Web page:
Dragon Dave

Friday, October 2, 2015

Charles Kingsley on Loving the Rose of Torridge

In Charles Kingsley's epic novel Westward Ho!, young Amyas Leigh is drawn to a local beauty named Rose. But he's only a young teen, with so many plans he wants to accomplish. Chief among those is going out to sea. Eventually he becomes a sailor, and the sea faring life turns out to be everything that he had dreamed. Yet every night he stands on watch, or walks the deck of his ship, he stares out across the ocean waves, and up at the starry sky. Always, his thoughts return to Rose. He meditates on her beauty. His admiration for her virtues increases. When he returns to Bideford after his first tour at sea, he has one plan: to win Rose's heart, and marry her.

Where Amyas is burly, strong, and boisterous, his brother Frank is slim, elegant, and refined. Frank has toured Europe, tutoring the children of aristocrats, and even served in the royal court. You could not imagine more dissimilar brothers. You might think that such different people wouldn't get along. Yet when he learns the celebration the townspeople of Bideford are planning to welcome Amyas back from his first tour out at sea, he begs permission to leave the royal court and return home to the family farm outside Bideford.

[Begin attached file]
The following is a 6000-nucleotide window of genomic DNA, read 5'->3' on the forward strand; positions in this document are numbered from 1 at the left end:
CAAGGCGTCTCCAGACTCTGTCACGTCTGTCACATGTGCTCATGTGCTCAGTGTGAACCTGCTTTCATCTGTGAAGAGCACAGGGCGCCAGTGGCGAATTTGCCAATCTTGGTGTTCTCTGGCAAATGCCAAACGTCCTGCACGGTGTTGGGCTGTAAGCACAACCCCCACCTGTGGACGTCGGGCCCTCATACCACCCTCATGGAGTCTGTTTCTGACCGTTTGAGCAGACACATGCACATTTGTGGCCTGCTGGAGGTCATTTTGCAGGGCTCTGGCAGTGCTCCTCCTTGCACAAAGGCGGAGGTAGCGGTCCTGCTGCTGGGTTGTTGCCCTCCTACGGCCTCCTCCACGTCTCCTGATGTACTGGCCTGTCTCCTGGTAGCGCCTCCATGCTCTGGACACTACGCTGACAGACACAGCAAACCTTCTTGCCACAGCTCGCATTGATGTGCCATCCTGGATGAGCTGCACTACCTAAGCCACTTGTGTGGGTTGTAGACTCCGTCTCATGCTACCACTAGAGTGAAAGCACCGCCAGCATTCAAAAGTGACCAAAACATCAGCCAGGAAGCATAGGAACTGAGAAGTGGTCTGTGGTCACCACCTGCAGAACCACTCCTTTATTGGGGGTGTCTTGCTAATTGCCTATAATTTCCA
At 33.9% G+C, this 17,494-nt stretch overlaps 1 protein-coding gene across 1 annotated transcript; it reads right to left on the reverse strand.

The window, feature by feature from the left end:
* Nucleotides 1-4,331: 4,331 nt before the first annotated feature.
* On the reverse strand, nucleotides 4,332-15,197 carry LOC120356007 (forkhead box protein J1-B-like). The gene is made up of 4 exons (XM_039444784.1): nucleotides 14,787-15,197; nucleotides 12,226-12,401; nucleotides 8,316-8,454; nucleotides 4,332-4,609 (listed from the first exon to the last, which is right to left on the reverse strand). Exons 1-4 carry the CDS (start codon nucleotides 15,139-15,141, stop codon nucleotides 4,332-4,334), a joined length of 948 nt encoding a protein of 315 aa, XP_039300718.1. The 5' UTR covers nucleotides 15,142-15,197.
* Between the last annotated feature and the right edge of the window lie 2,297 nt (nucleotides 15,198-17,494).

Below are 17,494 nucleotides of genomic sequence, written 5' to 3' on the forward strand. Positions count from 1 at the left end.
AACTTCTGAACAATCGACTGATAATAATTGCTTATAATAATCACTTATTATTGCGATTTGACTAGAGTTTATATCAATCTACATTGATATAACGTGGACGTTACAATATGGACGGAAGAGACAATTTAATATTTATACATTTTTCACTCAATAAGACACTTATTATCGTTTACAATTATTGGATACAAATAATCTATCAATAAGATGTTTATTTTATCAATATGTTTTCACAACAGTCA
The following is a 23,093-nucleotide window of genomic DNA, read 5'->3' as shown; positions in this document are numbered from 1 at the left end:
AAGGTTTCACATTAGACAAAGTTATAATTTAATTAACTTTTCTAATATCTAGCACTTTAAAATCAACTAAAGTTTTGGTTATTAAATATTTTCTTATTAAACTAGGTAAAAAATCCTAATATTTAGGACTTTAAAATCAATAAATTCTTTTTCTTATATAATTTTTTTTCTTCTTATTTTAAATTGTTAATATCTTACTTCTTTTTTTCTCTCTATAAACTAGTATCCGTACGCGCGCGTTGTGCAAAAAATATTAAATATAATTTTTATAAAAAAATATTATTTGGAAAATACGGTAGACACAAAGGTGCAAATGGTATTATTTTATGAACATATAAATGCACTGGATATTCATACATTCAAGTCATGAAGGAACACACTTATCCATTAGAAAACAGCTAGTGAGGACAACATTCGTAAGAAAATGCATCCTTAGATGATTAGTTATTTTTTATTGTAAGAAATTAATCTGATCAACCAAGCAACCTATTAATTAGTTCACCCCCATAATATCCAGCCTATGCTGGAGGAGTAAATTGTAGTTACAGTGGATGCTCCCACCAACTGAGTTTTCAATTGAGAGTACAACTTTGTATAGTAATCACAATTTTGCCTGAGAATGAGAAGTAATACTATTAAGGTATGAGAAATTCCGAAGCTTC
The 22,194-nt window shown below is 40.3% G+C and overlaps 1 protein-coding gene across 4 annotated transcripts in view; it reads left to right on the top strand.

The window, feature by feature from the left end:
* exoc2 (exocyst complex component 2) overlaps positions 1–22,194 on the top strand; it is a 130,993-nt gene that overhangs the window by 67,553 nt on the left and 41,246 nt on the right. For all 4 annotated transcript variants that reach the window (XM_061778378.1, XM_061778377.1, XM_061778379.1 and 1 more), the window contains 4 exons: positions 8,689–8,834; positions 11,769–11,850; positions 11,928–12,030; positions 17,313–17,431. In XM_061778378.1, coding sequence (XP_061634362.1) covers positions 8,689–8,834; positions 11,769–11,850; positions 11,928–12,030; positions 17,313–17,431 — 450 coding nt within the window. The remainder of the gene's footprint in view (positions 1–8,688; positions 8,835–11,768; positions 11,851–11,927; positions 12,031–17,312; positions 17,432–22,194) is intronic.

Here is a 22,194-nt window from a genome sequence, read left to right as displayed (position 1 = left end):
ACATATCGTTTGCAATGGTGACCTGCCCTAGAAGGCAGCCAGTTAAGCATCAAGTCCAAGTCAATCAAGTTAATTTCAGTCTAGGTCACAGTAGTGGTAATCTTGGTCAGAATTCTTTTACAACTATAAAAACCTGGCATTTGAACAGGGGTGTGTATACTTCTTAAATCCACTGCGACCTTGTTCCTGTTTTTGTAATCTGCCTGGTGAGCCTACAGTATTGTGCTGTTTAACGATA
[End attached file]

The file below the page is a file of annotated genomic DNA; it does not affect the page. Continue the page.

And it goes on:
There, despite all the wealthy beauties he has known in London, he too falls head-over-heels in love with Rose. 

A house on a hill overlooking Bideford

Mrs. Leigh is a quiet, trusting woman, whom both brothers adore. When Amyas and Frank discover that each wishes to win the same woman, suddenly each views the other as an enemy. They take to fighting. Then they notice the pain they are causing their mother. So they decide to sit down and talk the situation through. 

Neither Amyas and Frank wishes to cause the other pain. Yet there is only one Rose, whom they both love! Despite Amyas' wealth of experience, and Frank's impressive education, neither can decide who has the best claim to Rose's affections. So they travel down to Bideford, to discuss the situation with their friends.